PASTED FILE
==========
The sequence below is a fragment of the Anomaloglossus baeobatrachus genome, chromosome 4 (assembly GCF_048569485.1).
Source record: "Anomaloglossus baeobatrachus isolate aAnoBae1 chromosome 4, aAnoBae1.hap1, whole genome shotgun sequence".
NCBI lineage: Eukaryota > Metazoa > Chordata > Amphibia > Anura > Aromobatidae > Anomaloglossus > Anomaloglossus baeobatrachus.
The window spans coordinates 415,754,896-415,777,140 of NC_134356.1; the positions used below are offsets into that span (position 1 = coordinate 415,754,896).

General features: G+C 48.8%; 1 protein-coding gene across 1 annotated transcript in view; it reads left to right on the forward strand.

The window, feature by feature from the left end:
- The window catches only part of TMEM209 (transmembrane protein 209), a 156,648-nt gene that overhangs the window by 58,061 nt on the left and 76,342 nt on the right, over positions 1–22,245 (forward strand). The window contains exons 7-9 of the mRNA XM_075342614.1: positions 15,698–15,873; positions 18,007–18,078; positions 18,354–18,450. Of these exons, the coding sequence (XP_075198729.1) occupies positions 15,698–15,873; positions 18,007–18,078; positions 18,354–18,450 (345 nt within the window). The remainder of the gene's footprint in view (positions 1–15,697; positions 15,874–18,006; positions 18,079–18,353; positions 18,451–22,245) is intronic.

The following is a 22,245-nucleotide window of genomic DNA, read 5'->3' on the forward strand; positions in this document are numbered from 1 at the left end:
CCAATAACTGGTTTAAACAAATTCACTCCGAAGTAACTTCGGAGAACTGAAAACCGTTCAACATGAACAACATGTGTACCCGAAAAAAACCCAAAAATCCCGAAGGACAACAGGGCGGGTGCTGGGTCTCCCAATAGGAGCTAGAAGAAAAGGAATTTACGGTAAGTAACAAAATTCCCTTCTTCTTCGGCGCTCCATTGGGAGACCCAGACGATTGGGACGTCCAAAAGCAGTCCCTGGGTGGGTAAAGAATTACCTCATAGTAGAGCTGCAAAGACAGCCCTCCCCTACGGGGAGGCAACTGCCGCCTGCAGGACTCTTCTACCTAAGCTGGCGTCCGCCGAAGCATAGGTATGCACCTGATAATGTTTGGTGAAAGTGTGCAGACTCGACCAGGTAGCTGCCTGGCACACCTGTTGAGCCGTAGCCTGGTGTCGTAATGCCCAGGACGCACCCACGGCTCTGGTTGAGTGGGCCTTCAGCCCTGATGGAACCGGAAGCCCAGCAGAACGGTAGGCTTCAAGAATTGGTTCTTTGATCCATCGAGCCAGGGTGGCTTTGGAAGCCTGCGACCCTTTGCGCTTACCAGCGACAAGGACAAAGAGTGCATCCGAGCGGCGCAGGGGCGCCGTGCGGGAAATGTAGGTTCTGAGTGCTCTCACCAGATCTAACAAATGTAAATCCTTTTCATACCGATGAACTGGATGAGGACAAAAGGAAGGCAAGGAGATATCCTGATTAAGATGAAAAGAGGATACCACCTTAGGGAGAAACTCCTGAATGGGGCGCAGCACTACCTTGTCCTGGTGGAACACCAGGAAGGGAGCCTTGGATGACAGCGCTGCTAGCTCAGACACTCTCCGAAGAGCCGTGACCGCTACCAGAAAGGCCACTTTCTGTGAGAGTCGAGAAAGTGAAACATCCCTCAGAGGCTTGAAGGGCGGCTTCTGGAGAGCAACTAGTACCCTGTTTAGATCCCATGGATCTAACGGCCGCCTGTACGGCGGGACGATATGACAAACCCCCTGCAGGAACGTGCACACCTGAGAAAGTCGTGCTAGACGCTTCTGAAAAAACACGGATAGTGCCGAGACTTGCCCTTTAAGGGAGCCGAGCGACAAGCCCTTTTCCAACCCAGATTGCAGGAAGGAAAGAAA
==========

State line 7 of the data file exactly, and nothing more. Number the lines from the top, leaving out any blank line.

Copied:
- The window catches only part of TMEM209 (transmembrane protein 209), a 156,648-nt gene that overhangs the window by 58,061 nt on the left and 76,342 nt on the right, over positions 1–22,245 (forward strand). The window contains exons 7-9 of the mRNA XM_075342614.1: positions 15,698–15,873; positions 18,007–18,078; positions 18,354–18,450. Of these exons, the coding sequence (XP_075198729.1) occupies positions 15,698–15,873; positions 18,007–18,078; positions 18,354–18,450 (345 nt within the window). The remainder of the gene's footprint in view (positions 1–15,697; positions 15,874–18,006; positions 18,079–18,353; positions 18,451–22,245) is intronic.